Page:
Hillary Clinton and the Democrats should be worried.
Why? Because Donald Trump delivered Thursday night and did what he needed to do. No, he didn’t deliver a speech with great oratorical flourish. No, he didn’t broaden the base of the party significantly though he did speak about minorities and the LGBTQ community in ways that he hadn’t done before.
What Trump did, and he did it very well, was to raise the stakes of the election and define it in his own terms. Law and order, crime in the streets, and terror. He managed to make the argument, compellingly, that these challenges were the central ones America faced and that given the failures of President Obama and Secretary of State Hillary Clinton, his way of change was the only way to go.
It was a long speech, it ran well over an hour and it was repetitive in parts. But that doesn’t matter. Trump was ultimately speaking to a fairly discrete and arguably specific constituency of Americans. Concentrated, though not exclusively, in the swing states of the industrial Midwest.
What Trump did, and he did it very well, was to raise the stakes of the election and define it in his own terms.
Trump’s remarks were directed at the 70-odd percent of Americans who feel the country is on the wrong track and his remarks were designed to amplify those feelings and offer – in general terms – a different way forward.
I don’t believe that the pundits necessarily will give this speech high marks and in my own terms, Trump did not do anything that he has not done before on the campaign trail. But what he did do is present a vision of America, a path forward, and a vision of leadership that is very, very different than what the country has had for the last eight years.
It was necessarily more non-partisan than traditional Republican speeches. Trump did not harp on Republicanism or conservatism, and indeed his own daughter Ivanka specifically underscored that her generation of millennials were not partisan in the way that older Americans were. Trump was speaking to commonsense, American concerns about safety and security, primarily, though not exclusively, of the working and middle class white Americans -- the people he called forgotten Americans, reminiscent of Richard Nixon’s silent majority.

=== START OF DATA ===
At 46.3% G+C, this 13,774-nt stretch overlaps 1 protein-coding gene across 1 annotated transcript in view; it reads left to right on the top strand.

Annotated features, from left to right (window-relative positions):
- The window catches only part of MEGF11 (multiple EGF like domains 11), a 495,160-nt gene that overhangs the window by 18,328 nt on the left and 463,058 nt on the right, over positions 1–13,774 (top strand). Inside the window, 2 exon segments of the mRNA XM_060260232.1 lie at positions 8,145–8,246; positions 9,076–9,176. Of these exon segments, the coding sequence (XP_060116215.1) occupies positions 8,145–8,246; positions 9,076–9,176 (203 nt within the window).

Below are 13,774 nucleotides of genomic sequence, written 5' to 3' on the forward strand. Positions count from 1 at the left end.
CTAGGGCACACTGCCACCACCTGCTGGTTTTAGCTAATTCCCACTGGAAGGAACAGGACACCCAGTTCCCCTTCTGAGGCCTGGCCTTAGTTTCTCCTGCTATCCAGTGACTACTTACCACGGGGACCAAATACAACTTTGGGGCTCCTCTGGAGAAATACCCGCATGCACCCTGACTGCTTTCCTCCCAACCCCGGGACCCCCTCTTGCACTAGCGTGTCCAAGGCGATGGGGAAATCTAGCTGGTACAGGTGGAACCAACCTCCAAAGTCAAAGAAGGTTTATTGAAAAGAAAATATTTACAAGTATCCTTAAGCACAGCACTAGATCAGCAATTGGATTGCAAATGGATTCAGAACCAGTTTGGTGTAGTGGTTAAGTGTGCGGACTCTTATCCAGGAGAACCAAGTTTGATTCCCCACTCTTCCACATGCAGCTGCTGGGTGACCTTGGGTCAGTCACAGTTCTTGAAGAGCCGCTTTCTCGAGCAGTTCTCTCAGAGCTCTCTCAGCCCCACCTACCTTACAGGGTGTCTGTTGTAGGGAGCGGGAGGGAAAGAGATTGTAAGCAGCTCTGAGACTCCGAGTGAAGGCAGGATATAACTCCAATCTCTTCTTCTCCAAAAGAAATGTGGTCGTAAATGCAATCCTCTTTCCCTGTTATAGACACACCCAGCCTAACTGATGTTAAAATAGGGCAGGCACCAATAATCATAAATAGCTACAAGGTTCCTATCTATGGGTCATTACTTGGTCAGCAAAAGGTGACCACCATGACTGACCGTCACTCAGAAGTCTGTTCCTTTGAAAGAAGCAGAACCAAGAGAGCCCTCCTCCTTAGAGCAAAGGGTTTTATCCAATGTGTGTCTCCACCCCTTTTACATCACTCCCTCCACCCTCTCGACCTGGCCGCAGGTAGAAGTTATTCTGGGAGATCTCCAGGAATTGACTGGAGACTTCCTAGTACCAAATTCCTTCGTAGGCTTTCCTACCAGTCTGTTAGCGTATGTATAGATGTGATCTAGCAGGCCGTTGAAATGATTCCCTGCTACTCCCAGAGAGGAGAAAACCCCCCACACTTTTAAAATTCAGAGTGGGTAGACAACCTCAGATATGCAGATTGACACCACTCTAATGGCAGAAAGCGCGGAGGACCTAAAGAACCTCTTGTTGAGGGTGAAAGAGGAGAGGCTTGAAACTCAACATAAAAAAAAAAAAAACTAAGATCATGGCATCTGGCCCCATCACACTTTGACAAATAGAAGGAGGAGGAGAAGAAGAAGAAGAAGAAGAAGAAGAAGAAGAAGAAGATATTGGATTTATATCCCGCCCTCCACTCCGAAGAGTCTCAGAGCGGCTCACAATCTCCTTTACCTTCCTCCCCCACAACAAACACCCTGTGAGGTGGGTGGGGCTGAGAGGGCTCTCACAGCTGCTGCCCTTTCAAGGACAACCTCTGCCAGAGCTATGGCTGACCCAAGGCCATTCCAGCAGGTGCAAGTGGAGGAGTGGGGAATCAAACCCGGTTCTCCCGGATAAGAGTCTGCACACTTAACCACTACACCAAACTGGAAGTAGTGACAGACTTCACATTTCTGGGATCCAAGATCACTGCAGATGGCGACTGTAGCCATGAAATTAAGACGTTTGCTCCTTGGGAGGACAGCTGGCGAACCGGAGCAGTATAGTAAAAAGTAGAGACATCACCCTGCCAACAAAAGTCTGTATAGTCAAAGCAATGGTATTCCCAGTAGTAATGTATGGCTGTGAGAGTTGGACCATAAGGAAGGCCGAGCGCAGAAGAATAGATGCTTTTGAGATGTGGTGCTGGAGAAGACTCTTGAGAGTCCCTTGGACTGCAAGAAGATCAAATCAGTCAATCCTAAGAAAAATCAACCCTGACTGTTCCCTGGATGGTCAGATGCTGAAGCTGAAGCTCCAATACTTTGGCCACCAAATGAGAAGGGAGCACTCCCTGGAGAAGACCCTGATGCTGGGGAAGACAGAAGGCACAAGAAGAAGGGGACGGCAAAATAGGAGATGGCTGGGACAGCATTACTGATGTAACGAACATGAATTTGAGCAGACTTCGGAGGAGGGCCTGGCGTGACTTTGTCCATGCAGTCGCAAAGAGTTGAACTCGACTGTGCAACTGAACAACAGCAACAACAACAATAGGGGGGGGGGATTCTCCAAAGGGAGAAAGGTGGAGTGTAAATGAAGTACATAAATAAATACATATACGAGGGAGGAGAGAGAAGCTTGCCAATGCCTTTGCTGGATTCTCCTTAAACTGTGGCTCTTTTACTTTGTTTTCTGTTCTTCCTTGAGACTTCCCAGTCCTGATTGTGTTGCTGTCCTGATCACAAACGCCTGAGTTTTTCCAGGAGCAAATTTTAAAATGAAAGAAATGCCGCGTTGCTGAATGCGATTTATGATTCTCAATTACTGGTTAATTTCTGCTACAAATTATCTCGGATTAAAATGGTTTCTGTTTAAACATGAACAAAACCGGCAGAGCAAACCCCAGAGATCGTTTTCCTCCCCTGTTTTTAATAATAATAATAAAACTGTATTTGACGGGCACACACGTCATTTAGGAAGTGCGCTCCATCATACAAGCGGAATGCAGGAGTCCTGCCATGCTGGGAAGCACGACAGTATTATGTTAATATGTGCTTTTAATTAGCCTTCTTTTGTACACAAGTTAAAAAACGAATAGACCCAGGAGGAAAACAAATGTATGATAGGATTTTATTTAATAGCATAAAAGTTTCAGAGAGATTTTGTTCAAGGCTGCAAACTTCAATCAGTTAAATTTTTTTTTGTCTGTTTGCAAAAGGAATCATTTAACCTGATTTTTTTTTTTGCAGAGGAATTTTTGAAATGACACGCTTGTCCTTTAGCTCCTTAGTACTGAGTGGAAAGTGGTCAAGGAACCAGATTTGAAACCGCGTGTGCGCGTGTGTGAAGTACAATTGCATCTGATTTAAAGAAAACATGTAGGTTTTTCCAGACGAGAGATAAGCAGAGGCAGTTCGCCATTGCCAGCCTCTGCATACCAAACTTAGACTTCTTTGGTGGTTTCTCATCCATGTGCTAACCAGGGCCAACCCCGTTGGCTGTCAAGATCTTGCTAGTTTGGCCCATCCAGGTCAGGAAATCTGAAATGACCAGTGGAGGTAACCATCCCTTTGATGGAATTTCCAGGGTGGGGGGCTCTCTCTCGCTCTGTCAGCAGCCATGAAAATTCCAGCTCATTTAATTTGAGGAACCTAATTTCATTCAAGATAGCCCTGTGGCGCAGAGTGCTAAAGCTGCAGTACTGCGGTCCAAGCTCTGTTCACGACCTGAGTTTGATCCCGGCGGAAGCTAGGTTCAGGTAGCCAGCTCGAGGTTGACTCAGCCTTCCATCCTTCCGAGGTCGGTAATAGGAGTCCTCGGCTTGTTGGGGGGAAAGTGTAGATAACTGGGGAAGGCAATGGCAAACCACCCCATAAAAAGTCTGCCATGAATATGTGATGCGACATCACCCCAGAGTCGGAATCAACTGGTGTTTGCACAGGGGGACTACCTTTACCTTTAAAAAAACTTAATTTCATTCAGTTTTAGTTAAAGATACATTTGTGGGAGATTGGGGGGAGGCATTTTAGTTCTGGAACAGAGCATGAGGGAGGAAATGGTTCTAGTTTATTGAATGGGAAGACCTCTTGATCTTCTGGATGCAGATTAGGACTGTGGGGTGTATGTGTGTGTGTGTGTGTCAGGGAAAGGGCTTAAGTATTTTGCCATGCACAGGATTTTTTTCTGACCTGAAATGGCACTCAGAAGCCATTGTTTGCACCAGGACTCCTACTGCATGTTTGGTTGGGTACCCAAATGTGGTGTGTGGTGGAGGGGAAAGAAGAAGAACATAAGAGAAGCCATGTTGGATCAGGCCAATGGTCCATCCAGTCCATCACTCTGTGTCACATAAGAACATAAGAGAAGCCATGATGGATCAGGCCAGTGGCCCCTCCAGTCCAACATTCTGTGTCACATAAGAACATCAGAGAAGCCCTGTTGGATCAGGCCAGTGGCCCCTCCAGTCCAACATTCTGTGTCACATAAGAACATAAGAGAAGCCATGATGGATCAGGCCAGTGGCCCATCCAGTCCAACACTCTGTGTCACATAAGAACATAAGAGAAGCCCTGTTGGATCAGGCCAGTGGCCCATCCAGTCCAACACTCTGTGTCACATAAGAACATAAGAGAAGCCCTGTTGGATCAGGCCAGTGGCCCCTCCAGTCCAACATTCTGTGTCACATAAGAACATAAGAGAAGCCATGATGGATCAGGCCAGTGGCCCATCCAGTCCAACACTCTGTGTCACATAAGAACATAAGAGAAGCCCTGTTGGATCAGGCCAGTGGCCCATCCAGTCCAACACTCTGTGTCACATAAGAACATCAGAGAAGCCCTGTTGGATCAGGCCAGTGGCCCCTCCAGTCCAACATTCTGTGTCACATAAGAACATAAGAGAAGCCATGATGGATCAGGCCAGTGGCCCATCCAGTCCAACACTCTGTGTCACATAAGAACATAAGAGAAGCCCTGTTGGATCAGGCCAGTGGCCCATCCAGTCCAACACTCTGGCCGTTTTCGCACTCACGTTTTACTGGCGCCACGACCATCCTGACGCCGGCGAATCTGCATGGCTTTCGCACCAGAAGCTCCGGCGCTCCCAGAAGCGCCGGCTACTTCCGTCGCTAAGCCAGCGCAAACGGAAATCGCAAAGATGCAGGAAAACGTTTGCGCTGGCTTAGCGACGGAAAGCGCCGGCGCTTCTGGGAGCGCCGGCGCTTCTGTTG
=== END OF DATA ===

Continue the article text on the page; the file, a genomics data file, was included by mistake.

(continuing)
Do I think this is enough to catapult Trump well into the lead? No I don’t. Do I think this will solidify his position and perhaps bring him even or put him into a slight advantage going into the Democratic Convention? I think that’s plausible but unlikely. I think, also, that in states like Pennsylvania, Ohio, Michigan, and Wisconsin, these remarks will help him significantly with precisely the voters and constituents he needs if he’s going to win the election.
It will be interesting to see how Secretary Clinton responds, not only to the substance of the speech, but to the atmospherics of the convention. It was a white convention; it was a convention that was not really able to broaden the demographic base of the Republican party. Secretary Clinton will almost certainly highlight substantial numbers of blacks, Latinos, and Asians in the four days to come in Philadelphia starting on Monday.
But she’s got another challenge, and one that is perhaps larger than what she expected. She needs to address the issues of law and order, safety, and security, as well as terrorism, in the way that Trump presented them given the challenges that we are all facing as Americans.
The other challenge Secretary Clinton will have is to make the case for globalism and for our role in the world.
Trump explicitly and clearly ruled it out.
He said that we need to put America first and put America before our role in the world. This goes against the credo and the values of American culture and foreign policy. But at a time when wages are stagnated, jobs are disappearing, and people are increasingly at risk and facing threats both at home and abroad, it may well be enough to turn an election that was beginning to appear issueless into the most profound, prominent, and I dare say, nation determinative contest in recent memory.